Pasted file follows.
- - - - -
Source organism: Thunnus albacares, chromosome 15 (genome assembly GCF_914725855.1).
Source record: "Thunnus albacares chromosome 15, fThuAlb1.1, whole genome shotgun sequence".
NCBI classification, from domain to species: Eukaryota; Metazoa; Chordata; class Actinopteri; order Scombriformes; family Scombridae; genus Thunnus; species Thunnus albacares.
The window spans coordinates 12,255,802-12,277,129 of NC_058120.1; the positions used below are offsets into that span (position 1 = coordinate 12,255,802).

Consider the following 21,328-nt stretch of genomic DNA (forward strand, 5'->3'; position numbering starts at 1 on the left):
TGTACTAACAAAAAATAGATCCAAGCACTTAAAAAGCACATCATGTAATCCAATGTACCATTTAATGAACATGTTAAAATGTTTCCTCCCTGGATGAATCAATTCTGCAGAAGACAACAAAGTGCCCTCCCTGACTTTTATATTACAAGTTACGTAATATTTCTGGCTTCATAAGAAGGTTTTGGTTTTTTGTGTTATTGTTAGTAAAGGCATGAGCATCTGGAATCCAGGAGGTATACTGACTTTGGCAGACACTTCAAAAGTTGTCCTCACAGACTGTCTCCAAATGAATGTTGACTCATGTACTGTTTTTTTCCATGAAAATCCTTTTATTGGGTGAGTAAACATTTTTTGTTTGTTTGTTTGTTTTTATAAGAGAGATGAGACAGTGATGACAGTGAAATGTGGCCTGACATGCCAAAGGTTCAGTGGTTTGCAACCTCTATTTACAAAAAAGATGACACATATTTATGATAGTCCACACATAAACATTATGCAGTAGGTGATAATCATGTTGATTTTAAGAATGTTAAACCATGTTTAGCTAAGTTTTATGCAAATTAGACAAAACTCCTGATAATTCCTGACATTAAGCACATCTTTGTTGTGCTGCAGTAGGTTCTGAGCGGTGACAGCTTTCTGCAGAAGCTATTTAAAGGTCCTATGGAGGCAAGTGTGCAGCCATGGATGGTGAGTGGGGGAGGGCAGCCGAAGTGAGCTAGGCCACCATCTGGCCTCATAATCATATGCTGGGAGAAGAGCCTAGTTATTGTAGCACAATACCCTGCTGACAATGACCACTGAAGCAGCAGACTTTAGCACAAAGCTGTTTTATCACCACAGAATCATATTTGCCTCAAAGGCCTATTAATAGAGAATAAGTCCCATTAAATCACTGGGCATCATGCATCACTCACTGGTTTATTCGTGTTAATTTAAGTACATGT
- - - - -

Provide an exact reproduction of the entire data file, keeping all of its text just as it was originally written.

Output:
Source organism: Thunnus albacares, chromosome 15 (genome assembly GCF_914725855.1).
Source record: "Thunnus albacares chromosome 15, fThuAlb1.1, whole genome shotgun sequence".
NCBI classification, from domain to species: Eukaryota; Metazoa; Chordata; class Actinopteri; order Scombriformes; family Scombridae; genus Thunnus; species Thunnus albacares.
The window spans coordinates 12,255,802-12,277,129 of NC_058120.1; the positions used below are offsets into that span (position 1 = coordinate 12,255,802).

Consider the following 21,328-nt stretch of genomic DNA (forward strand, 5'->3'; position numbering starts at 1 on the left):
TGTACTAACAAAAAATAGATCCAAGCACTTAAAAAGCACATCATGTAATCCAATGTACCATTTAATGAACATGTTAAAATGTTTCCTCCCTGGATGAATCAATTCTGCAGAAGACAACAAAGTGCCCTCCCTGACTTTTATATTACAAGTTACGTAATATTTCTGGCTTCATAAGAAGGTTTTGGTTTTTTGTGTTATTGTTAGTAAAGGCATGAGCATCTGGAATCCAGGAGGTATACTGACTTTGGCAGACACTTCAAAAGTTGTCCTCACAGACTGTCTCCAAATGAATGTTGACTCATGTACTGTTTTTTTCCATGAAAATCCTTTTATTGGGTGAGTAAACATTTTTTGTTTGTTTGTTTGTTTTTATAAGAGAGATGAGACAGTGATGACAGTGAAATGTGGCCTGACATGCCAAAGGTTCAGTGGTTTGCAACCTCTATTTACAAAAAAGATGACACATATTTATGATAGTCCACACATAAACATTATGCAGTAGGTGATAATCATGTTGATTTTAAGAATGTTAAACCATGTTTAGCTAAGTTTTATGCAAATTAGACAAAACTCCTGATAATTCCTGACATTAAGCACATCTTTGTTGTGCTGCAGTAGGTTCTGAGCGGTGACAGCTTTCTGCAGAAGCTATTTAAAGGTCCTATGGAGGCAAGTGTGCAGCCATGGATGGTGAGTGGGGGAGGGCAGCCGAAGTGAGCTAGGCCACCATCTGGCCTCATAATCATATGCTGGGAGAAGAGCCTAGTTATTGTAGCACAATACCCTGCTGACAATGACCACTGAAGCAGCAGACTTTAGCACAAAGCTGTTTTATCACCACAGAATCATATTTGCCTCAAAGGCCTATTAATAGAGAATAAGTCCCATTAAATCACTGGGCATCATGCATCACTCACTGGTTTATTCGTGTTAATTTAAGTACATGT